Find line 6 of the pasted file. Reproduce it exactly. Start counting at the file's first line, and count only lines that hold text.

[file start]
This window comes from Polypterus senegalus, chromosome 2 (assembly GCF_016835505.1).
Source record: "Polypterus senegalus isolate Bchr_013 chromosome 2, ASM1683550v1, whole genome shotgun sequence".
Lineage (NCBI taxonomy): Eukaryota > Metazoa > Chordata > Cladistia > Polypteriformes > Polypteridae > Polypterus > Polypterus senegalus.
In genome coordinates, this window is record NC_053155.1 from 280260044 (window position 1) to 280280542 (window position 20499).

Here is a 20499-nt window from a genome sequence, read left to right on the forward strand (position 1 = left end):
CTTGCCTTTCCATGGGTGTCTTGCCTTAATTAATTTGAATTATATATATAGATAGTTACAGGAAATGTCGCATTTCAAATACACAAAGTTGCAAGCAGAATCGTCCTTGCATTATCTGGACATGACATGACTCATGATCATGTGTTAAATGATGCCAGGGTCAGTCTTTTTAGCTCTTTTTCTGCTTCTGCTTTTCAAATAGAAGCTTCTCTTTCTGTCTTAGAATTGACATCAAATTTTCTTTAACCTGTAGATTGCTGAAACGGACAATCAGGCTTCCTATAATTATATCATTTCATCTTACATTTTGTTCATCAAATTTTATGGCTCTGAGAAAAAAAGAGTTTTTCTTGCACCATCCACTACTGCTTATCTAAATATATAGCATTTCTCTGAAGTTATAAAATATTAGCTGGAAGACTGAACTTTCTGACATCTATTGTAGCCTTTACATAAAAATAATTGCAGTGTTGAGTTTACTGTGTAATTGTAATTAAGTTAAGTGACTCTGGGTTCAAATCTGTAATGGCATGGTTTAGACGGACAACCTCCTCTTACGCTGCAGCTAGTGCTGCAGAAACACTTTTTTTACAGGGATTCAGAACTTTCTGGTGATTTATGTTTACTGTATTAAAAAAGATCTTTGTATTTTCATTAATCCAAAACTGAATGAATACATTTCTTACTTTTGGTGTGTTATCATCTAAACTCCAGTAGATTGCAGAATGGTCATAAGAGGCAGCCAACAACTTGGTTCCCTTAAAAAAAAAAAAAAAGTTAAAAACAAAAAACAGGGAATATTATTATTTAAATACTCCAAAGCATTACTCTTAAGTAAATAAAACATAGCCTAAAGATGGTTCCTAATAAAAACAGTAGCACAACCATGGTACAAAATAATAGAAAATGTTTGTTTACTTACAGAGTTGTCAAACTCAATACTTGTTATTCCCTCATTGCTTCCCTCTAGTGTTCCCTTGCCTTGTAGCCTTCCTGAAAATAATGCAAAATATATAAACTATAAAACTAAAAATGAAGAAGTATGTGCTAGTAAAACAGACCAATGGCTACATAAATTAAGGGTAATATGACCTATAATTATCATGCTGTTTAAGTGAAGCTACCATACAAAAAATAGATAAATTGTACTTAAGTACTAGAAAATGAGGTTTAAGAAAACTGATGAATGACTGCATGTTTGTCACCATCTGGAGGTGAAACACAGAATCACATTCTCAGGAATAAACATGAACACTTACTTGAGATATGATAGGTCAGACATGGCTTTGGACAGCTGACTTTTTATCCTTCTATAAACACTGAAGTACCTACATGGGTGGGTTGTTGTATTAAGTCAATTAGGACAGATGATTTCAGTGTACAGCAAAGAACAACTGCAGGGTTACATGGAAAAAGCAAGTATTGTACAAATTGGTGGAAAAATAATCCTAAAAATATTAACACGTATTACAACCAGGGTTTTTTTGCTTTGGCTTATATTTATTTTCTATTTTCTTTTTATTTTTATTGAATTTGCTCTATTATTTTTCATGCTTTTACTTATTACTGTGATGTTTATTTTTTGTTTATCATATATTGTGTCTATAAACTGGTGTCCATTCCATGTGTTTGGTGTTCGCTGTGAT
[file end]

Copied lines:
CTTGCCTTTCCATGGGTGTCTTGCCTTAATTAATTTGAATTATATATATAGATAGTTACAGGAAATGTCGCATTTCAAATACACAAAGTTGCAAGCAGAATCGTCCTTGCATTATCTGGACATGACATGACTCATGATCATGTGTTAAATGATGCCAGGGTCAGTCTTTTTAGCTCTTTTTCTGCTTCTGCTTTTCAAATAGAAGCTTCTCTTTCTGTCTTAGAATTGACATCAAATTTTCTTTAACCTGTAGATTGCTGAAACGGACAATCAGGCTTCCTATAATTATATCATTTCATCTTACATTTTGTTCATCAAATTTTATGGCTCTGAGAAAAAAAGAGTTTTTCTTGCACCATCCACTACTGCTTATCTAAATATATAGCATTTCTCTGAAGTTATAAAATATTAGCTGGAAGACTGAACTTTCTGACATCTATTGTAGCCTTTACATAAAAATAATTGCAGTGTTGAGTTTACTGTGTAATTGTAATTAAGTTAAGTGACTCTGGGTTCAAATCTGTAATGGCATGGTTTAGACGGACAACCTCCTCTTACGCTGCAGCTAGTGCTGCAGAAACACTTTTTTTACAGGGATTCAGAACTTTCTGGTGATTTATGTTTACTGTATTAAAAAAGATCTTTGTATTTTCATTAATCCAAAACTGAATGAATACATTTCTTACTTTTGGTGTGTTATCATCTAAACTCCAGTAGATTGCAGAATGGTCATAAGAGGCAGCCAACAACTTGGTTCCCTTAAAAAAAAAAAAAAAGTTAAAAACAAAAAACAGGGAATATTATTATTTAAATACTCCAAAGCATTACTCTTAAGTAAATAAAACATAGCCTAAAGATGGTTCCTAATAAAAACAGTAGCACAACCATGGTACAAAATAATAGAAAATGTTTGTTTACTTACAGAGTTGTCAAACTCAATACTTGTTATTCCCTCATTGCTTCCCTCTAGTGTTCCCTTGCCTTGTAGCCTTCCTGAAAATAATGCAAAATATATAAACTATAAAACTAAAAATGAAGAAGTATGTGCTAGTAAAACAGACCAATGGCTACATAAATTAAGGGTAATATGACCTATAATTATCATGCTGTTTAAGTGAAGCTACCATACAAAAAATAGATAAATTGTACTTAAGTACTAGAAAATGAGGTTTAAGAAAACTGATGAATGACTGCATGTTTGTCACCATCTGGAGGTGAAACACAGAATCACATTCTCAGGAATAAACATGAACACTTACTTGAGATATGATAGGTCAGACATGGCTTTGGACAGCTGACTTTTTATCCTTCTATAAACACTGAAGTACCTACATGGGTGGGTTGTTGTATTAAGTCAATTAGGACAGATGATTTCAGTGTACAGCAAAGAACAACTGCAGGGTTACATGGAAAAAGCAAGTATTGTACAAATTGGTGGAAAAATAATCCTAAAAATATTAACACGTATTACAACCAGGGTTTTTTTGCTTTGGCTTATATTTATTTTCTATTTTCTTTTTATTTTTATTGAATTTGCTCTATTATTTTTCATGCTTTTACTTATTACTGTGATGTTTATTTTTTGTTTATCATATATTGTGTCTATAAACTGGTGTCCATTCCATGTGTTTGGTGTTCGCTGTGAT